Cobb’s Veterans Accountability and Treatment Court coordinator honored with award

photo of Cobb Superior Court building from the front with a blue sky with clouds in the background

Katelyn Parker, the Coordinator of Cobb Veterans Accountability and Treatment Court, was honored with the distinguished Tommy Day Wilcox Award at the Accountability Court training conference in Athens, GA. Presented by the Georgia Council of Accountability Court Judges (CACJ), this award recognizes individuals who have made exceptional contributions to Accountability Courts and who demonstrate exemplary leadership in their field. Parker’s  efforts and dedication have helped countless veterans find healing, hope, and a second chance within the criminal justice system.

The Tommy Day Wilcox Award, named after retired Bibb County Superior Court Judge Tommy Day Wilcox, was established to honor him for creating Georgia’s first Drug Court in 1994. This award holds significant prestige within the field as it recognizes outstanding service and leadership in the realm of Accountability Courts.

Katelyn Parker, having served with Cobb County’s Veterans Court for over six years, was one of the first coordinators in the state to achieve certification as a Court Coordinator. Her commitment, attention to detail, and exceptional work ethic set her apart from her peers within the field. Working closely with Superior Court Judge Robert Leonard, she leads a multidisciplinary team that works  to support veterans in their journey to reclaim their lives.

The Mission of Cobb County’s Veterans Accountability and Treatment Court

Cobb County’s Veterans Accountability and Treatment Court (VATC) is an integral part of the county’s criminal justice system. It is specifically designed to assist veterans who find themselves involved in the justice system due to substance use or mental health issues arising from their military service. Instead of incarceration, these individuals are provided with the opportunity for treatment and rehabilitation.

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The VATC aims to achieve several objectives. First, it strives to enhance public safety by reducing recidivism rates among participating veterans. Secondly, it seeks to alleviate the burden on taxpayers by transitioning veterans from being inmates to productive members of society. The program accomplishes this by offering comprehensive case management services that address mental health concerns. Lastly, it provides a structured and accountable environment that echoes the military experience and promotes stability and healing for participants.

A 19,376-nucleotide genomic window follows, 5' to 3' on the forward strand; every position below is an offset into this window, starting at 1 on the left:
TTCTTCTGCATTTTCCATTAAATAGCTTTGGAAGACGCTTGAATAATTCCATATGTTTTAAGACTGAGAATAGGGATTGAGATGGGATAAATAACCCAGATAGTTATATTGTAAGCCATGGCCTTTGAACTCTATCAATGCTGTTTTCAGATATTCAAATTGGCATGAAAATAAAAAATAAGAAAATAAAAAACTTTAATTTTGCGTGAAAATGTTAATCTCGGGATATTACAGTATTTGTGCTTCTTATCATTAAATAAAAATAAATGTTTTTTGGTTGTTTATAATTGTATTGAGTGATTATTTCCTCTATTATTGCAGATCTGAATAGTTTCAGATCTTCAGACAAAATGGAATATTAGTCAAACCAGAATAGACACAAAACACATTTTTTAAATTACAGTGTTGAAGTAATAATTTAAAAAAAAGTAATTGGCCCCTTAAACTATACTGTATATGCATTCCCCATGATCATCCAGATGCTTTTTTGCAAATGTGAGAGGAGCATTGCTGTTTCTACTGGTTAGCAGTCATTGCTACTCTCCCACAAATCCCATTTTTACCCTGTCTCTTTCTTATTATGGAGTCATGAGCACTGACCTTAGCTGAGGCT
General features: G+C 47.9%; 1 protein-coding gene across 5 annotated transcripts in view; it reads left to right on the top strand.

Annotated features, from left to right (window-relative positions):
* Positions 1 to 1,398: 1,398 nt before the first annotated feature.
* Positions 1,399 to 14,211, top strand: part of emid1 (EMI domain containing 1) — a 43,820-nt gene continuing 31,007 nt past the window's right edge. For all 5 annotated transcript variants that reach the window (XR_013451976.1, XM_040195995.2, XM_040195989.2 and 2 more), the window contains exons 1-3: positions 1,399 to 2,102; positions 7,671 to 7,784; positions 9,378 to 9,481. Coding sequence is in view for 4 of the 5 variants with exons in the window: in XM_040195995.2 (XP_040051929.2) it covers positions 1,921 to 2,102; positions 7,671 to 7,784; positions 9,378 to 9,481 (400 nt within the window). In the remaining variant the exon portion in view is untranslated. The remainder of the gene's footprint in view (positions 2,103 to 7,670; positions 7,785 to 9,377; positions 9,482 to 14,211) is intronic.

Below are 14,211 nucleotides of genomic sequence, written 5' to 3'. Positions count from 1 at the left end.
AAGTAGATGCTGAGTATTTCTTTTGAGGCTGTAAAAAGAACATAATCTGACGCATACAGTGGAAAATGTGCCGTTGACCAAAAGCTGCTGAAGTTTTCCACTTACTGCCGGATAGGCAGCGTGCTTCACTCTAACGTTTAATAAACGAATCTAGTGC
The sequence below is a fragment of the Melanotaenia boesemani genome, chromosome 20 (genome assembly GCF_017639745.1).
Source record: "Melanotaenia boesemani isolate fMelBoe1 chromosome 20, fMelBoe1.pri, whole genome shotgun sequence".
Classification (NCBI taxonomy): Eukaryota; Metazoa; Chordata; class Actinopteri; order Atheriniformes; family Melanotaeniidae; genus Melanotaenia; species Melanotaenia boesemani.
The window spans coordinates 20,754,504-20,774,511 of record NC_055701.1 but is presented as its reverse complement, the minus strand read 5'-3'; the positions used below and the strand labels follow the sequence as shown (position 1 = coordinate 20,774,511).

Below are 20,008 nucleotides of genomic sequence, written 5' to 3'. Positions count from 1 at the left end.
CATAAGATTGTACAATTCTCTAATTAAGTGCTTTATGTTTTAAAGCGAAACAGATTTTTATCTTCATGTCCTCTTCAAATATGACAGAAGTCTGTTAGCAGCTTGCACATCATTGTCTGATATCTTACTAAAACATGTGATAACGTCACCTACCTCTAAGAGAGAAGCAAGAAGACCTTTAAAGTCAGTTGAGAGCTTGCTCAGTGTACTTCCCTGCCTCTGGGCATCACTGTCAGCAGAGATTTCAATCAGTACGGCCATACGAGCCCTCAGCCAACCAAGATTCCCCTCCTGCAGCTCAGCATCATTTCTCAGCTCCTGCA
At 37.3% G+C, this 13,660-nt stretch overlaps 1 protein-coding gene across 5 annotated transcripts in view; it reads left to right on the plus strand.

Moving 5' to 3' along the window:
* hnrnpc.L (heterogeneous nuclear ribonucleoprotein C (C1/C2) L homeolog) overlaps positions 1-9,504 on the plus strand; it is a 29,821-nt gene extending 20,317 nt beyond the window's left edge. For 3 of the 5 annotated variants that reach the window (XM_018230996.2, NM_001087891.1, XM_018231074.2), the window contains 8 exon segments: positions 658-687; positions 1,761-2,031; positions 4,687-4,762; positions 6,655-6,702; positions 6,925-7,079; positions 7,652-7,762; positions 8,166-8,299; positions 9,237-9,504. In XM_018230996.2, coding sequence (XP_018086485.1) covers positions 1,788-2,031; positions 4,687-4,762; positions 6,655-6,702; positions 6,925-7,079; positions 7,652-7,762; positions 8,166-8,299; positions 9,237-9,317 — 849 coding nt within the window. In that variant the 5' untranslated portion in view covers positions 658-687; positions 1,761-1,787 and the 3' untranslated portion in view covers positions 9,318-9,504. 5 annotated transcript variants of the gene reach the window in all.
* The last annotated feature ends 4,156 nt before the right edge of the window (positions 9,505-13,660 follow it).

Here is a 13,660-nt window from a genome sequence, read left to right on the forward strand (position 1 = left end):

About the Accountability Courts

Materials distributed by Cobb County Superior Court describe Cobb’s four accountability courts as follows:

“Cobb Superior Court has four such courts: Drug Treatment Court, which includes both regular and intermediate tracks; Veterans Accountability and Treatment Court; Mental Health Court; and Parental Accountability Court. Various county and state offices collaborate with the judges and staff in operating individual accountability courts.”

The purpose of the accountability court program is to provide an alternative to incarceration for individuals who need counseling and treatment rather than punishment.

Drug Treatment Court

The website for the Drug Treat Court describes the program and its two tracks as follows:

“Drug Treatment Court is an accountability court designed to manage individuals with substance addiction by providing an alternative to the traditional justice system.